Doug Eymer’s Tweeting Blackbeard: 10 Swashingbucking Business Tips from the World’s Greatest Pirate shows how design and story combine to create a memorable ebook.
Good ebook content, by itself, is not enough these days.
No matter how good your ideas or business tips may be, if the title doesn’t immediately arouse curiosity, your ideas may never be read.
Design + Story = Memorable Ebook
To cut through the clutter, you need a combination of design and story to encourage downloads and social media referrals. Here are some of the elements that immediately attracted me to Tweeting Blackbeard:
- Why Blackbeard? The genius of using Blackbeard as a lead character in a story containing business tips is that Blackbeard, or Edward Teach, is recognizable enough as a pirate meme, but the details aren’t as well known. As a result, he’s enough of a a “mystery celebrity” to arouse interest, but he’s not a cliche. So, I’m willing to download (no registration) and read more.
- Cover design. The simplicity of the cover, the birds, and the balance of blue and white, promise an easy, informal reading experience. This is reinforced by the irony of the “piratey” typeface used for the title–at odds with so much of today’s social media branding.
- Artwork and page layouts. The inside pages continue the juxtaposition of design restraint–in terms of plenty of white space on each page–and seriously helpful ideas based on Blackbeard’s story told in a lighthearted way, illustrated with nautical artwork. The text and graphic elements play off each other, without sacrificing readability. The business tips clearly emerge as the story continues.
- Format. Contributing to Tweeting Blackbeard’s “readability is its horizontal, or landscape, format. This makes it perfect for desktop monitors and iPads.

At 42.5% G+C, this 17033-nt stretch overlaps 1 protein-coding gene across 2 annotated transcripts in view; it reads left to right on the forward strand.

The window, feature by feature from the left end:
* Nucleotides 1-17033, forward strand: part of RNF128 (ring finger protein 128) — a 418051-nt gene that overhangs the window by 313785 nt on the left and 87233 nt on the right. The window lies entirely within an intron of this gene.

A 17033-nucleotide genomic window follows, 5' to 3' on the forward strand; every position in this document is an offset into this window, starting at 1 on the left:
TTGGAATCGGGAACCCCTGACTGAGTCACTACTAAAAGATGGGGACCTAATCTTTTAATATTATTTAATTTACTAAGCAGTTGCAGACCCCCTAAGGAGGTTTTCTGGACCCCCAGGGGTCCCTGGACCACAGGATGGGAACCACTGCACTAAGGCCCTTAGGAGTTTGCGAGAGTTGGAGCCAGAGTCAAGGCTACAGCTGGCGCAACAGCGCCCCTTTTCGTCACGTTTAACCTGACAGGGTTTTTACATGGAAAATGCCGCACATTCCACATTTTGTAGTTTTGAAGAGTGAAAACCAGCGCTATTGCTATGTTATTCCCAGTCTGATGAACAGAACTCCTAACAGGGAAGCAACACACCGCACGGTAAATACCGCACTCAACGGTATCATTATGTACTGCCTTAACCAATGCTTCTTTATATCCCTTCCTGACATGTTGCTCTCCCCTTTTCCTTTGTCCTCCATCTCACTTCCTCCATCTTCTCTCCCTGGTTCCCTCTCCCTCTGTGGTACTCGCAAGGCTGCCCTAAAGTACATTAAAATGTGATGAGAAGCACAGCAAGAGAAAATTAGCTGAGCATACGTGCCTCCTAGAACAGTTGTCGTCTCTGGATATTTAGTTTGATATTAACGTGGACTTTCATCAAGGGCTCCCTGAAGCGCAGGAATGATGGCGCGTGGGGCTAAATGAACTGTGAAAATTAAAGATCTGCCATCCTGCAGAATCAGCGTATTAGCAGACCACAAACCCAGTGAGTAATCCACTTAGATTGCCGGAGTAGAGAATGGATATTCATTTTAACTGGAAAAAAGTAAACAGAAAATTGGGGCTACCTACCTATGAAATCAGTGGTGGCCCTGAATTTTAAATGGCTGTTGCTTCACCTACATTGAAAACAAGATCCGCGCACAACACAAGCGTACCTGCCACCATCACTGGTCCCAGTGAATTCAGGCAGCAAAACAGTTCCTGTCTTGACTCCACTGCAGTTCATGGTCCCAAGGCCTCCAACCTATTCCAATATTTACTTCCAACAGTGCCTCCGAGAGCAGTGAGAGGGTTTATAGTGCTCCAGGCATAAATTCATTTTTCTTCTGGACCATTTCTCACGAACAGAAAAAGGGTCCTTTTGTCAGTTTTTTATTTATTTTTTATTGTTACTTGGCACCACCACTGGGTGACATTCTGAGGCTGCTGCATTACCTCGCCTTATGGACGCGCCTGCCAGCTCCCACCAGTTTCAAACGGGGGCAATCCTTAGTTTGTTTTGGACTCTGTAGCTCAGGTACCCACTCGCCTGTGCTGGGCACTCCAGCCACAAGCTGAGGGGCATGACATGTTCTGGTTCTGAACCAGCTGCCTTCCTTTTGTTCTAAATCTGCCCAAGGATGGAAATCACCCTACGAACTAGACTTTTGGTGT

- Length. Contributing to its pleasing, share-worthy, reading experience is its length: long enough to spin a yarn about Blackbeard, provide open pages with appropriate artwork, but short enough to for enjoyable reading in a single sitting.
Perhaps my biggest takeaway is the way that Tweeting Blackbeard is clearly a departure from the typical serif-versus-sans serif ebook or white paper treatment, yet it is equally a departure from today’s use of hand-drawn sketches or doodles for nonfiction books.
As you’re undoubtedly noticed from the many books with hand-drawn graphics that I’ve featured recently, I really love the simplicity and character of books with hand-drawn graphics like The Sketchnote Handbook, Show and Tell, The Doodle Revolution, The One Thing, and Essentialism, etc.
The above books are an important part of today’s publication design world–and a healthy alternative to “too much computers in our lives.”
Tweeting Blackbeard, however, shows that it’s also possible to create a strong impression by using design plus story in yet another way to “package” serious business lessons.
Does Tweeting Blackbeard resonate with you?
Do you share my enthusiasm for Doug Eymer’s Tweeting Blackbeard? What did you think of the cover? Did you download it? What about the inside pages? What were your impressions? Did you share it on social media? Would this type of approach work for you? Share your impressions below, as comments.